When we’re bored, or to clear the mechanism when there has been a crying session, or after a temper tantrum has subsided, I’ve been taking the girls on recon missions through the small residential roads near our house on my emasculating 50cc scooter. 

In turns, they perch on the front seat and grasp the mirrors, and we prowl around. It’s fun, and the glee on their faces is worth the fine that I will inevitably get from the cops here, who are – uhh – not the world’s most flexible when it comes to “no passengers” rules for this class of vehicle.

What the hell, it’s a small price to pay for instilling a love of speed and adventure, and the willingness to do something just a little dangerous (legal disclaimer: within reason).
My favorite Martian

July 2, 2013

We Do Not Negotiate With Emotional Terrorists

Most parents are amateur anti-terrorism experts. My wife I have logged this type of operational experience owing to numerous incidents with our first daughter. Recently, we have had to deal decisively with a second wave of organic terrorism in our home. Our beloved tyke, Marina, has developed into a part-time antagonist with her own extremist agenda. To our chagrin, we recognize she has been using calculated verbal and physical violence to provoke a state of terror in the Rising Family™ in an attempt to impose her worldview on us.

It is incumbent on me that I reiterate, with resolute conviction and moral certainty, our family policy on these matters:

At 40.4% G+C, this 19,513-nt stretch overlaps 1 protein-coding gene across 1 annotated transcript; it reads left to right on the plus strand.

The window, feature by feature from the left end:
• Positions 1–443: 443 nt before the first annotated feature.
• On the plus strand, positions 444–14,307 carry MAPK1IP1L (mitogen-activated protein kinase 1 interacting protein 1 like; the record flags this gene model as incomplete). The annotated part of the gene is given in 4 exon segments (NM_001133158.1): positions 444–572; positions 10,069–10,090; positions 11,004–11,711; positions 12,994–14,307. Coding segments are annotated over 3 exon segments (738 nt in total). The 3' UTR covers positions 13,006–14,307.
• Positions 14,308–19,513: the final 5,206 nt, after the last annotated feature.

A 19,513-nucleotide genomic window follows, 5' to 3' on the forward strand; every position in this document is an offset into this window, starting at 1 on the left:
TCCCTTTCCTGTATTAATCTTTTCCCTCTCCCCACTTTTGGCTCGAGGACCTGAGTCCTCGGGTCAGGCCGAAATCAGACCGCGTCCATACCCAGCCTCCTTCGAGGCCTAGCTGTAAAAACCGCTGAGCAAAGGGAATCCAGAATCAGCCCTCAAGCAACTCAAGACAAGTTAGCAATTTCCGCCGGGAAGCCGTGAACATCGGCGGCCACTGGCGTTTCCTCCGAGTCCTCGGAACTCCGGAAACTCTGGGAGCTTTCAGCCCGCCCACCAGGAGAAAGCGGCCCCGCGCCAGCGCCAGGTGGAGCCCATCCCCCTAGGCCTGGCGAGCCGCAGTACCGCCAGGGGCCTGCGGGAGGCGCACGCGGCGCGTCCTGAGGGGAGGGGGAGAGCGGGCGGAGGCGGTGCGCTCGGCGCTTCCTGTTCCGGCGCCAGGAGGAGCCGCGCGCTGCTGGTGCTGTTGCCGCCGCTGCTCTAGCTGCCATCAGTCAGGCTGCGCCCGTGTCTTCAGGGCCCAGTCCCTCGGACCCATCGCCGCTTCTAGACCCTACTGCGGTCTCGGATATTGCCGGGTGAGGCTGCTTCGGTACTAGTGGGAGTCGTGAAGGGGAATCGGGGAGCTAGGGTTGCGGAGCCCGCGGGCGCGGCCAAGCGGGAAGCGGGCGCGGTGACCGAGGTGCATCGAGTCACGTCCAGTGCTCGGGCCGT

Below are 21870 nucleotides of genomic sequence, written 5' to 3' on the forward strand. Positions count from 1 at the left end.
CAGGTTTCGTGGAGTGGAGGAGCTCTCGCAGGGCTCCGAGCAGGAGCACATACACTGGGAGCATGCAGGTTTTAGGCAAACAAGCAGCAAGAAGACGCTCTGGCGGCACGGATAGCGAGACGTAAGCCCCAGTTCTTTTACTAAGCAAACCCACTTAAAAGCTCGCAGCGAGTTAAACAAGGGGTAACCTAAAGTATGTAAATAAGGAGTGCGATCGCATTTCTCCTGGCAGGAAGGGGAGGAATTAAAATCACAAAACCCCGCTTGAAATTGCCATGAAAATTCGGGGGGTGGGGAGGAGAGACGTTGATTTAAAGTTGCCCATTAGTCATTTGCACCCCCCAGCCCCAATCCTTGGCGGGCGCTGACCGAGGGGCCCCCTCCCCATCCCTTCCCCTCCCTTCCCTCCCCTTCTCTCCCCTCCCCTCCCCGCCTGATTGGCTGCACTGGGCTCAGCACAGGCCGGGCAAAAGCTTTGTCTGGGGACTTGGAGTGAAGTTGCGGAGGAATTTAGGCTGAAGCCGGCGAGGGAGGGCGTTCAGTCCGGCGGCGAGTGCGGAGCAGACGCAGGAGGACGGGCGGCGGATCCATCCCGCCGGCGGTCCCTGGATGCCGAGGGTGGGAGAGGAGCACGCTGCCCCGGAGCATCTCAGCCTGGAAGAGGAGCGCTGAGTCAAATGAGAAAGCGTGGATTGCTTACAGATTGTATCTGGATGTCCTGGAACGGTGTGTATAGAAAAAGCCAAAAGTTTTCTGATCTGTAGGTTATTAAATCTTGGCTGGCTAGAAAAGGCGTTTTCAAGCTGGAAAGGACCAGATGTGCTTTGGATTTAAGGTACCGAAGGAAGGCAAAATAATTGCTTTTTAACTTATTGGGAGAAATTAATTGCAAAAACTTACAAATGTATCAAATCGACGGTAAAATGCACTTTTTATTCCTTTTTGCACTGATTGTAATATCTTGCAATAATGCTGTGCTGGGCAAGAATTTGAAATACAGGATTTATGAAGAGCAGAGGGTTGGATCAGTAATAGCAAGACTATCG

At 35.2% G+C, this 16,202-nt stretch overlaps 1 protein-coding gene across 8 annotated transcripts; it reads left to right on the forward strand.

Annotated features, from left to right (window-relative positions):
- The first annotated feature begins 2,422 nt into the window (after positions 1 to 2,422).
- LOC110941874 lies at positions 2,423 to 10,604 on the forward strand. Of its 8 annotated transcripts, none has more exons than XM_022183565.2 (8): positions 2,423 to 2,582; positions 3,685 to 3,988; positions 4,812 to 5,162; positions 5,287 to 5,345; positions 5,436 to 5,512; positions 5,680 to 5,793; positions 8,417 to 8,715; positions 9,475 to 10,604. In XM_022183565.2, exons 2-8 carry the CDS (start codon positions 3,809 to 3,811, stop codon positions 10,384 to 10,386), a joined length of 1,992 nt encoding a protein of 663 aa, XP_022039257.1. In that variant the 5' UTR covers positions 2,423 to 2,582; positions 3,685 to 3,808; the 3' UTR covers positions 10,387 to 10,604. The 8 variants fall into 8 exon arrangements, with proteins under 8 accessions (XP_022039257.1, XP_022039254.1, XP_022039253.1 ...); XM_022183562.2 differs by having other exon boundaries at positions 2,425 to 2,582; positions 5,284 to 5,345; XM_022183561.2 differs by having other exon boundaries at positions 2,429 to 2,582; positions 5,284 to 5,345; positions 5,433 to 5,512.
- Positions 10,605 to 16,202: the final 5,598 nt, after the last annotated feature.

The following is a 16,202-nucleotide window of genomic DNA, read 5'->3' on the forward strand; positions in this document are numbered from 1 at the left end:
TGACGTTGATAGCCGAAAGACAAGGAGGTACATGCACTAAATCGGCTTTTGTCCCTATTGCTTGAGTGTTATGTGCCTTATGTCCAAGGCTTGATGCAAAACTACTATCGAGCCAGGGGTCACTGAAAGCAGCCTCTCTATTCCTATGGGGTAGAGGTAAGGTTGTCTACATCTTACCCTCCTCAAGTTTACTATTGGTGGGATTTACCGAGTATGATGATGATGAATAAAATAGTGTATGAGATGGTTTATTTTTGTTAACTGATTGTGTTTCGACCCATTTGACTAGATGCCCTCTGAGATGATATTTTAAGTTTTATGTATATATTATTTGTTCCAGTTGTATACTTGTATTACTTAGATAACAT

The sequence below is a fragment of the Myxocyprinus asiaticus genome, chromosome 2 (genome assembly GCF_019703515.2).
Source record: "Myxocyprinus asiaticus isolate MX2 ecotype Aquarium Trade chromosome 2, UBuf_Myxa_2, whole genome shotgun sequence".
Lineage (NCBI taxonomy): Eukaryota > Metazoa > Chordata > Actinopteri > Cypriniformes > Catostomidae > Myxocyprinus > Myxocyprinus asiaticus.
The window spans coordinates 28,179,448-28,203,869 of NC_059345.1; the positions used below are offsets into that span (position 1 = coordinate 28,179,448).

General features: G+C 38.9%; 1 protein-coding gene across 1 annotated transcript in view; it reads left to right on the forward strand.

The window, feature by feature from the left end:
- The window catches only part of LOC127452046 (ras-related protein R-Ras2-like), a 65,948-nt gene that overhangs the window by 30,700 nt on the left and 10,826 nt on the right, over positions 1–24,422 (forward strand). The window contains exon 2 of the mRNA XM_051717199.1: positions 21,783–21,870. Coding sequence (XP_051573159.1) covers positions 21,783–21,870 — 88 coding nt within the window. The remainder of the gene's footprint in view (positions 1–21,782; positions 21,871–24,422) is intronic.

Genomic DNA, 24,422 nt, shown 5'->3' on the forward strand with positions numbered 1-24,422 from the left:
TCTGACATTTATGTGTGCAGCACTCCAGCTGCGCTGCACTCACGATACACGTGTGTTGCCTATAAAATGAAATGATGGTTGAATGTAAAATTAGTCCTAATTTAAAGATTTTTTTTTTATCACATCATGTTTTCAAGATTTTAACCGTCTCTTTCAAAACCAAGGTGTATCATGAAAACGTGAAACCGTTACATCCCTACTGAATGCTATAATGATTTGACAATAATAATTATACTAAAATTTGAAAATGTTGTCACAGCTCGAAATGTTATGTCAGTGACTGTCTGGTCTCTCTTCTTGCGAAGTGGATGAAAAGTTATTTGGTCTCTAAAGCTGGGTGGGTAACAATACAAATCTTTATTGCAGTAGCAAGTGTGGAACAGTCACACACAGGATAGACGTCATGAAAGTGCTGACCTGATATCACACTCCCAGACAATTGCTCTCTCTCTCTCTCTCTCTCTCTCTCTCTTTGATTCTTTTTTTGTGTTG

We do not negotiate with emotional terrorists.
(Even if we love them with all our hearts.)

Thus, Ms. M has been indicted by our family court for her violations against acceptable behavior, as follows:

Charge #1: Has used 30-minute ear-splitting screaming and unwittingly hilarious tantrums to try to force her food, clothing, and play choices, and general social agenda, on the rest of us.
Ruling: guilty.

Charge #2: Has used physical and psychological warfare against her older sister to compel compliance with her nefarious three-year-old-kid socio-economic manifesto (i.e. “Gimme your grape juice, bitch. NOW!”)
Ruling: guilty.

Charge #3: Has deliberately blocked view of TV with cutesy mini-kitchen set to coerce other family members to change to her preferred kiddie show (Teletubbies). Related charge: when rebuffed, defendant sprinted around room, screeched at high decibels, and threatened violence with swinging arms.
Ruling: guilty.

Charge #4: “Freakouts Without Cause”, viz. numerous early morning tantrums (before even rising from bed) that infuse the day with dejected gloom.
Ruling: oh man, so, so guilty.

Sentence: no Doraemon cartoons or ice cream until behavior improves.

For the past several months, all efforts to calm with hugs; charm; keep busy; redirect or divert attention; ignore; change location/environment; and other well-intentioned responses to this anti-social radicalism have met with nothing but more 30 to 45-minute terror tot temper tantrums. Therefore, we have countered this tide of tempestuous deeds with our strict adherence to the no-negotiation policy.

Our war on tiny person terrorism continues.